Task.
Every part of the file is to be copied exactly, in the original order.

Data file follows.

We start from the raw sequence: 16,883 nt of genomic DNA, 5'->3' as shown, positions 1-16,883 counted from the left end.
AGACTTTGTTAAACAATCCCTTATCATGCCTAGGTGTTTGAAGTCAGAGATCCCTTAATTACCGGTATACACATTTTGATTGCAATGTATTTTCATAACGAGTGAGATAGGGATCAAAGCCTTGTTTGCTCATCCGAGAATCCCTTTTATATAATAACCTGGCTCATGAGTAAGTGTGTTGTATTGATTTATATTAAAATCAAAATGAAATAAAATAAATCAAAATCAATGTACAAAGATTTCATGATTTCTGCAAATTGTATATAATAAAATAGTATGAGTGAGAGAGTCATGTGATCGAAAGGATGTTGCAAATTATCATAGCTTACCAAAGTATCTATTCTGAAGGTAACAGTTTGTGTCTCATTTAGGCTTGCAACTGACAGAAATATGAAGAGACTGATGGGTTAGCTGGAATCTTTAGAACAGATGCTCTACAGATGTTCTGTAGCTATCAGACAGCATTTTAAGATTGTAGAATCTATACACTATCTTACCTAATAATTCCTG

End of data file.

We start from the raw sequence: 16,883 nt of genomic DNA, 5'->3' as shown, positions 1-16,883 counted from the left end.
AGACTTTGTTAAACAATCCCTTATCATGCCTAGGTGTTTGAAGTCAGAGATCCCTTAATTACCGGTATACACATTTTGATTGCAATGTATTTTCATAACGAGTGAGATAGGGATCAAAGCCTTGTTTGCTCATCCGAGAATCCCTTTTATATAATAACCTGGCTCATGAGTAAGTGTGTTGTATTGATTTATATTAAAATCAAAATGAAATAAAATAAATCAAAATCAATGTACAAAGATTTCATGATTTCTGCAAATTGTATATAATAAAATAGTATGAGTGAGAGAGTCATGTGATCGAAAGGATGTTGCAAATTATCATAGCTTACCAAAGTATCTATTCTGAAGGTAACAGTTTGTGTCTCATTTAGGCTTGCAACTGACAGAAATATGAAGAGACTGATGGGTTAGCTGGAATCTTTAGAACAGATGCTCTACAGATGTTCTGTAGCTATCAGACAGCATTTTAAGATTGTAGAATCTATACACTATCTTACCTAATAATTCCTG